Auxiliary (r) and knownclass? PreviousNext
Mplus Discussion > Latent Variable Mixture Modeling >
 Bonamy Oliver posted on Wednesday, September 29, 2010 - 2:36 am
I think this may be a very simple question, and it may just be about output interpretation, but I'm not sure.

I am using the auxiliary (r) option to explore the extent to which a covariate predicts latent class membership. i have done this successfully for boys and girls separately, looking at the pseudo-class draws. However, what I really want is to be able to compare across as well as within gender.

Can I use the knownclass option in combination in order to examine gender differences? When I run a model with:

classes = sex (2) ldf(4) ;
knownclass = sex (kz021=1 kz021=2);

Either I don't get all comparisons I expect to, or I do, but I don't understand the output!

Many thanks
 Bengt O. Muthen posted on Wednesday, September 29, 2010 - 4:37 pm
Auxiliary (r) should not be used with more than one latent class variable.
 Bonamy Oliver posted on Thursday, September 30, 2010 - 1:19 am
Many thanks for your swift reply - I'm confused by it, though, since sex is a defined, known variable, not a latent class...?

 Linda K. Muthen posted on Thursday, September 30, 2010 - 5:32 am
Even though one categorical latent class variable is a known class variable, you still have two categorical latent variables in the analysis so AUXILIARY (r) should not be used.
 Bonamy Oliver posted on Thursday, September 30, 2010 - 5:48 am
Sorry Linda, just to check, you mean that the gender variable is treated as a latent variable even though it's known?

So, second question then - is there a way to look at gender differences using the auxiliary (r) command? I'm after comparisons between and within gender for my 4 classes (grouping doesn't work, of course, because these are mixture models).

Thanks again,
 Linda K. Muthen posted on Friday, October 01, 2010 - 8:22 am
Yes, the known class categorical latent variable is the same as gender.

No, AUXILIARY (4) cannot be used in this case. Instead do not use gender as a known class variable. Instead regress the categorical latent variable on gender.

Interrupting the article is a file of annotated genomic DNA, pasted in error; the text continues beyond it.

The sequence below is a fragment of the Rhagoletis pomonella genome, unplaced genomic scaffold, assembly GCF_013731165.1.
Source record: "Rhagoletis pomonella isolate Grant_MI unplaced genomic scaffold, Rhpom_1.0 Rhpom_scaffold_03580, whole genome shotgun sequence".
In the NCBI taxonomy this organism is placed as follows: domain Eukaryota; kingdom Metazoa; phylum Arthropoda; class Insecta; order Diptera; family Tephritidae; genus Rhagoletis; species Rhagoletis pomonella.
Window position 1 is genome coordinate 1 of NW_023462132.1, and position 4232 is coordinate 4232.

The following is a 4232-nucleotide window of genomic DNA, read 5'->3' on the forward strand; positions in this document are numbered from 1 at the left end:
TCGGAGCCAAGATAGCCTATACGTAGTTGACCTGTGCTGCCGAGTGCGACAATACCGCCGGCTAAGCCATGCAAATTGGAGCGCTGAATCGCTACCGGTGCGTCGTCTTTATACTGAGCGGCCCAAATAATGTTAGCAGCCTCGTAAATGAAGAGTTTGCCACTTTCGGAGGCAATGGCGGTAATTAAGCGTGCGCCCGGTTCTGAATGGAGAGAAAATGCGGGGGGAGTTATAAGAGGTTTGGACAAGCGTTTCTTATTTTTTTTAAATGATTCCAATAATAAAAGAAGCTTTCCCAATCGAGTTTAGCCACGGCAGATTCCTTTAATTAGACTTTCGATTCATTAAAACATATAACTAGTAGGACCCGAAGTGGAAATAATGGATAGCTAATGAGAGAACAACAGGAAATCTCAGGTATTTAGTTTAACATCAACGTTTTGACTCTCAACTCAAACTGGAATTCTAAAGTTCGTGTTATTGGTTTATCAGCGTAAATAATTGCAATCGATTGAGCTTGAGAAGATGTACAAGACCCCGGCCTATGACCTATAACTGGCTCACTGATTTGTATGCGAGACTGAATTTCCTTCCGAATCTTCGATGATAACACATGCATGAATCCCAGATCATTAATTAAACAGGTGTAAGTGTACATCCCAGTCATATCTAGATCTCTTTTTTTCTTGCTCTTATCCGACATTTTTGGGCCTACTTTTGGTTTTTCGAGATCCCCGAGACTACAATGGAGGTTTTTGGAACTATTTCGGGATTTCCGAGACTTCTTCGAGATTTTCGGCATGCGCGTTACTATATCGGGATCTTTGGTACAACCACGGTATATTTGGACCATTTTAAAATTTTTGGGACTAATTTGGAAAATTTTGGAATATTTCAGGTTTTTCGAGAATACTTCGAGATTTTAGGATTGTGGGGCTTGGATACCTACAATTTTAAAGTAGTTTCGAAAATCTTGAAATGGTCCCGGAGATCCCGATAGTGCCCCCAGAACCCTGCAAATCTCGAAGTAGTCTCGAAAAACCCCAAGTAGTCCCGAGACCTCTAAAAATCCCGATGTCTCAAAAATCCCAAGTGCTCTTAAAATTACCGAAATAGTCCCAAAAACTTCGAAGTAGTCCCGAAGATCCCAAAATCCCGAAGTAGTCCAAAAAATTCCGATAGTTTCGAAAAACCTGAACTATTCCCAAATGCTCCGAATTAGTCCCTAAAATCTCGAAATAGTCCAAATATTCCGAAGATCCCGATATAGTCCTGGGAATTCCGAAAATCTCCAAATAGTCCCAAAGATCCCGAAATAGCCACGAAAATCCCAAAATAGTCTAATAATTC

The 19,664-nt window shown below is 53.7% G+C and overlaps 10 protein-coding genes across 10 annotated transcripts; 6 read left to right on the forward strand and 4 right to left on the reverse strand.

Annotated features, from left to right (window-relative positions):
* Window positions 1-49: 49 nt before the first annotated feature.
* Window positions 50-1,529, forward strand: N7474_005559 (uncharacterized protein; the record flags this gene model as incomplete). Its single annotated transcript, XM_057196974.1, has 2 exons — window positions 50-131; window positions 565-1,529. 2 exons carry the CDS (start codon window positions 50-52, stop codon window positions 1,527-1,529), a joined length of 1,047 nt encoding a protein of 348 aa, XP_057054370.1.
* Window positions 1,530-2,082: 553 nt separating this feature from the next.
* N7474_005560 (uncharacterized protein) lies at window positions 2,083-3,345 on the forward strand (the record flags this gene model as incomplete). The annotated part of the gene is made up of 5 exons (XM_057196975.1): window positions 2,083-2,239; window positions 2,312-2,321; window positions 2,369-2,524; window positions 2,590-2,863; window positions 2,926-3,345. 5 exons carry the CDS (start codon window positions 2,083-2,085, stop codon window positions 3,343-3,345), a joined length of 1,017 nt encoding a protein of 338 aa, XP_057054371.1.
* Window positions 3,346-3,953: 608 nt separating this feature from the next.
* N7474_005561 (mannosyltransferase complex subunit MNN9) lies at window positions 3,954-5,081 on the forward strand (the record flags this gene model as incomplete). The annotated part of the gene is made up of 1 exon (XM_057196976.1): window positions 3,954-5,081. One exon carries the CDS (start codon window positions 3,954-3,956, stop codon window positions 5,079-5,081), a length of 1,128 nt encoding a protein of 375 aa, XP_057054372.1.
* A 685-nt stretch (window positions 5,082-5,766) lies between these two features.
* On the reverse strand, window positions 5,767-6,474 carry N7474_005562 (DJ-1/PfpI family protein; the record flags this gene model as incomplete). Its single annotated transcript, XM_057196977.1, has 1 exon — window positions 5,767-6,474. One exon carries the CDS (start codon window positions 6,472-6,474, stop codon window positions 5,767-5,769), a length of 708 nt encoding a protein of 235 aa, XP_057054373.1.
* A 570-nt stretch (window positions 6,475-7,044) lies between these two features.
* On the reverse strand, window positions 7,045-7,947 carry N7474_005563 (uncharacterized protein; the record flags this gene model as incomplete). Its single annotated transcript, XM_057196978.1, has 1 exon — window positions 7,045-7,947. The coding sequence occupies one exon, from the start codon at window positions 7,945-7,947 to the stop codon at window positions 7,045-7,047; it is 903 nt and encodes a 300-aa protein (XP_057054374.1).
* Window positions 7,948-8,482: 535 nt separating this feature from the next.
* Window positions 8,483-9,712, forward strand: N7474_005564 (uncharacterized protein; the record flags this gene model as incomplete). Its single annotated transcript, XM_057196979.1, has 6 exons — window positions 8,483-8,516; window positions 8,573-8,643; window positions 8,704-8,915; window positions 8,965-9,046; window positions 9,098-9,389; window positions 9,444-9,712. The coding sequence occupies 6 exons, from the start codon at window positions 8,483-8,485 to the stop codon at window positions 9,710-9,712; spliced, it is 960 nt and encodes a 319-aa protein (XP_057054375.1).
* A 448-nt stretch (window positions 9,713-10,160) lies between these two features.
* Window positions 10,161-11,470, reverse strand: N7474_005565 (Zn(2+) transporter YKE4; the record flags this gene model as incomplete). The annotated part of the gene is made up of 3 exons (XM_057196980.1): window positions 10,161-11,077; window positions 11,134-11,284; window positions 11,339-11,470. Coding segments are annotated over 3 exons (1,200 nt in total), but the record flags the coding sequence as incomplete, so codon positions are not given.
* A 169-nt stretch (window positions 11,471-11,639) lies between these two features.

Andrew Iverson posted on Wednesday, October 16, 2013 - 12:01 pm
Following up on a similar question as posed in this thread. I am new to Latent Class/Profile Analysis and am currently attempting to get an LPA to run off of 5 continuous variables while also distinguishing differences between a treatment and control condition. I have used both Auxiliary and knowngroup variables to model this treatment/control, but appear to get slightly different results. What exactly is the mathematical difference between these two?


Andrew Iverson
 Bengt O. Muthen posted on Wednesday, October 16, 2013 - 3:37 pm
You mention auxiliary r. There is now a better approach in auxiliary R3STEP. See our web note 15.

Knownclass is basically the same as having a binary covariate. I assume that you include

c ON cg;

where cg is the knownclass variable. Including the covariate in the model implies that the classes are formed also based on information from this covariate, not only using the information from the LPA indicators.
 Andrew Iverson posted on Friday, October 18, 2013 - 12:59 pm
My goal is to examine if the classes/profiles created by the LPA indicators differ across the knownclass covariate (in this case, a variable which specifies if the participant is in either a treatment or control group).

So ideally, I want to see the program create c (the profiles), and then examine the differences between the knowngroups.

So my current input is:

CLASSES = c(4) xclass(2);
knownclass = xclass( x=1 x=2);
type is plot3;
series is y1 (1) y2 (2) y3 (3) y4 (4) y5 (5);
STARTS = 100 20;
File is Teststhis2.out;
save is cprob;
format is free;

Does this leave the knowngroup as an auxiliary variable, or is it being included in the creation of the profiles?

 Bengt O. Muthen posted on Friday, October 18, 2013 - 8:49 pm
xclass will be included in the creation of the latent classes. Also, the default is that the two latent class variables are unrelated - you may want to say c on xclass.

Alternatively, if you don't want xclass to be part of creating the latent classes you can specify xclass as an R3STEP auxiliary covariate of the latent class variable.
 Kelly DeMartini posted on Wednesday, July 09, 2014 - 12:37 pm
I am following up on the questions in this thread. I am running a growth mixture model and would like to determine whether the 2 trajectories we have identified are related to a known class (3-level categorical variable of drinker status). I do not want the known class to be part of creating the classes. Here is the important syntax:

AUXILIARY = drinker (R3STEP);

i s | ang_7@0 ang_6@1 ang_5@2 ang_4@3 ang_3@4
ang_2@5 ang_1@6;

My question is whether or not it is possible to obtain information about which known class levels are different from each other in the output? We have the C#1 ON Drinker significant output, but do not have the information about which levels are different. Can this be obtained?
 Bengt O. Muthen posted on Wednesday, July 09, 2014 - 4:01 pm
If you have Drinker as a Knownclass variable with 3 categories then there should be 2 parameter estimates:

C#1 ON Drinker#1
c#1 ON Drinker#2
 Kelly DeMartini posted on Thursday, July 10, 2014 - 7:11 am
We are only getting the following output:


We have not specified DRINKER as a knownclass variable. We had included it only as an AUXILIARY variable, because we do not want it included in the model calculation. Do we need to also specify it as a knownclass to get the full output?
 Bengt O. Muthen posted on Thursday, July 10, 2014 - 6:50 pm
You need both dummy variables for Drinker in your Auxiliary statement. Mplus does not automatically break up the3-categoy Drinker variable for you.
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